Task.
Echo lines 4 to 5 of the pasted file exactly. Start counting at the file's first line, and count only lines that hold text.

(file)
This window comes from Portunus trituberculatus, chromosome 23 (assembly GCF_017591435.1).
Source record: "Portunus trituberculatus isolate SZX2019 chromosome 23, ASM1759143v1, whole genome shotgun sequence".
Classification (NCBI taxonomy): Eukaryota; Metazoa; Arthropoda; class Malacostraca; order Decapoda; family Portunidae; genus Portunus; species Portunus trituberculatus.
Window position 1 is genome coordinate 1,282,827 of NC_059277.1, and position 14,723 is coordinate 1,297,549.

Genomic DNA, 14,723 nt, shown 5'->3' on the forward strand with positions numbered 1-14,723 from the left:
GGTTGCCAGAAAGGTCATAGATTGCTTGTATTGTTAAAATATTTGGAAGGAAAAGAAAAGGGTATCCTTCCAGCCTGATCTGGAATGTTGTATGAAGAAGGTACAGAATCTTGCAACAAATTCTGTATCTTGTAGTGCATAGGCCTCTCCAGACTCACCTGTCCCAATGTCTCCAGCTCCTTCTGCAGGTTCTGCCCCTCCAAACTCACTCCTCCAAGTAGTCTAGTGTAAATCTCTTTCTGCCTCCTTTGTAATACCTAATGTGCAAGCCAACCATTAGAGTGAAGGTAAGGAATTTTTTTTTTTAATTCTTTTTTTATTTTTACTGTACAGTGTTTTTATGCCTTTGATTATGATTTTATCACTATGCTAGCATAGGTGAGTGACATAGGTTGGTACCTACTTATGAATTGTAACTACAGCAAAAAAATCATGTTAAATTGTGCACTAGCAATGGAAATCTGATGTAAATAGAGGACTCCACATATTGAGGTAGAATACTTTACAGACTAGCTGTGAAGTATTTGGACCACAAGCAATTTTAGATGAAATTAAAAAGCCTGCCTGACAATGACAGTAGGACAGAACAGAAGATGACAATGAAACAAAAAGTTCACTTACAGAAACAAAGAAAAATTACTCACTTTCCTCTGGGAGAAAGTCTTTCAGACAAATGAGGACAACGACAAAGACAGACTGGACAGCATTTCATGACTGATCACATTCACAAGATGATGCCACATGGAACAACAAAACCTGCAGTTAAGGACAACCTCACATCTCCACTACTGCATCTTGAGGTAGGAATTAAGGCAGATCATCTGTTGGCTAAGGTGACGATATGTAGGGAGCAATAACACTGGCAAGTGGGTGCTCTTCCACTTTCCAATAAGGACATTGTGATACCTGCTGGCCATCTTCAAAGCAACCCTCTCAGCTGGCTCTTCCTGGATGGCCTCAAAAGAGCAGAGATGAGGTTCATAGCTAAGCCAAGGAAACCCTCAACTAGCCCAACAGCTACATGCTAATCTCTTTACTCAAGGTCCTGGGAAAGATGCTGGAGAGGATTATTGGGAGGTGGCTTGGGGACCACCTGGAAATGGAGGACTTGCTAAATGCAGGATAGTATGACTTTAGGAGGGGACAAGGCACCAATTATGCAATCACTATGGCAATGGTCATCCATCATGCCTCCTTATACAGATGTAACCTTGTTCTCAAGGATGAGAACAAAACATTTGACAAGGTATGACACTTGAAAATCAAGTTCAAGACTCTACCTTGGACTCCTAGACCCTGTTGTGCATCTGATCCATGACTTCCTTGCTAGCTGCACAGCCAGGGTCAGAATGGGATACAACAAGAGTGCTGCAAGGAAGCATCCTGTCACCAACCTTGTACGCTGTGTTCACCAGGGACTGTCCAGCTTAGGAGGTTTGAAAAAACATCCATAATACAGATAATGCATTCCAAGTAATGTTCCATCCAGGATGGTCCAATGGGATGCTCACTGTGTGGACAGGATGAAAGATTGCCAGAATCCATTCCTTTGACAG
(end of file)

Window position 1 is genome coordinate 1,282,827 of NC_059277.1, and position 14,723 is coordinate 1,297,549.

Genomic DNA, 14,723 nt, shown 5'->3' on the forward strand with positions numbered 1-14,723 from the left: